Furthermore, eye goggles and glasses made with tempered glass or acrylic plastic lenses should not be used in high-impact situations. Also, these types of eye protection should not be used in areas where there is significant debris. In high-impact work areas, polycarbonate lenses that resist scratching are the best choice.

Promote Eye Protection at Your Worksite

Eye safety is a team effort, and employers are responsible for:

– Complying with all OSHA eye safety standards

– Conducting a workplace eye hazard assessment

– Removing or reducing eye hazards where possible

– Providing the right safety eyewear and making sure workers wear it

Meanwhile, workers are responsible for:

– Knowing the eye hazards associated with their jobs

– Wearing proper eye safety PPE to protect against on-the-job hazards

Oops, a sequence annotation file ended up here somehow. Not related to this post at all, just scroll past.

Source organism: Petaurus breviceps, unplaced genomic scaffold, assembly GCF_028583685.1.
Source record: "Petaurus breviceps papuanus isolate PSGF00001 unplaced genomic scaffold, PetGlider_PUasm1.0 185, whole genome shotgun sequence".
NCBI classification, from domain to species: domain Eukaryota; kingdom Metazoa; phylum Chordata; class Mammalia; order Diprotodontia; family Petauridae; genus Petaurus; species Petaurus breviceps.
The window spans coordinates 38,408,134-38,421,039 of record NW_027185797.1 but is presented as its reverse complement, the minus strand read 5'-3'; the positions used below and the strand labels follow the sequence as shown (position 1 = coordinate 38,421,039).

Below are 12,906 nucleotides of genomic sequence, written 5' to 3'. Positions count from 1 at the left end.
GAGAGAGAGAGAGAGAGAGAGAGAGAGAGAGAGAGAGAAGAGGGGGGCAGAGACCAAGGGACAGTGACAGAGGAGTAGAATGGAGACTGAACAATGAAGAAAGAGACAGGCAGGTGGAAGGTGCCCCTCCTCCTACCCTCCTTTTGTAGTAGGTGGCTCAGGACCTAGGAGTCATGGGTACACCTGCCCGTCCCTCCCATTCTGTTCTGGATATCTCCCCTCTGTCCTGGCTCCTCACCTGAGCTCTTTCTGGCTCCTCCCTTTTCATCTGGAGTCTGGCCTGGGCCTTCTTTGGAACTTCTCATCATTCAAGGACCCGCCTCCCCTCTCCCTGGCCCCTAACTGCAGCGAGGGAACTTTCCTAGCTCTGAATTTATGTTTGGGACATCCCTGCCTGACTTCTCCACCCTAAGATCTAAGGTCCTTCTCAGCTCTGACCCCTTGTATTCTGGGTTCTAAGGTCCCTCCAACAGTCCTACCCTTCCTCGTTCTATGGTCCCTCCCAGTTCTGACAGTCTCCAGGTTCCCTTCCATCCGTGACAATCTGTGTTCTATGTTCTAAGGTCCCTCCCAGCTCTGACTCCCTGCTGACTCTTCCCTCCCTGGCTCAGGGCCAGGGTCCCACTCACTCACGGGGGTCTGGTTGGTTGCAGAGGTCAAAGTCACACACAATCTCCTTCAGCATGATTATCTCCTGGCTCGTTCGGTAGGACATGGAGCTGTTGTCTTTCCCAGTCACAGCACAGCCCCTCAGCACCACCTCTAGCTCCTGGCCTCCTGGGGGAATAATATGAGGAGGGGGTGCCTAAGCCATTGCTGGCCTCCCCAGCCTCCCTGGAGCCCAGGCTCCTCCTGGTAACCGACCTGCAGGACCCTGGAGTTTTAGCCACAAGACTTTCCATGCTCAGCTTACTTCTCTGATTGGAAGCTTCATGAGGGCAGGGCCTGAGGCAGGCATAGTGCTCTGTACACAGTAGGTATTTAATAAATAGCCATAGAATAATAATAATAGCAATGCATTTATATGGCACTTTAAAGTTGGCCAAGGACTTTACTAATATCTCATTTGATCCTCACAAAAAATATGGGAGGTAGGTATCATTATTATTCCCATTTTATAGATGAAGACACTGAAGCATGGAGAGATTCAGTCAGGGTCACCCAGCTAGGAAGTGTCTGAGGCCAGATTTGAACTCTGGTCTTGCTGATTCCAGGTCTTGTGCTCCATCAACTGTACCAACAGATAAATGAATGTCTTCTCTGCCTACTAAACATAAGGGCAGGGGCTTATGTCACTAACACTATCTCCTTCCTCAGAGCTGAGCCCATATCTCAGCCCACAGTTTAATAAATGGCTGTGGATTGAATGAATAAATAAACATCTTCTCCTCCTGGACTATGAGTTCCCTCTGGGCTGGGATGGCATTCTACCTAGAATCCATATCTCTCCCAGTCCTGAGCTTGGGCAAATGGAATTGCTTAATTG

– Keeping their safety eyewear in good condition

– Replacing defective eyewear

Both employers and workers need to know what to do when an eye injury occurs. This starts with seeking medical attention as soon as possible — especially if there is pain in the eye or blurred vision. Apply basic first aid until medical help arrives or the victim is taken to an emergency room.

For chemicals in the eye, flush with water for at least 15 minutes; for employees who wear contact lenses, their lenses should be removed before flushing. Don’t attempt to neutralize the chemical with other substances, and don’t bandage the eye.

For particles in the eye, don’t rub it. Instead, see if tears can wash away any particles in the eye. If not, apply an over-the-counter tear solution. Gently lift the upper eyelid out and down over the lower eyelid to remove any particles. If particles remain, keep the eye closed and bandage it. Then, get medical help as soon as possible.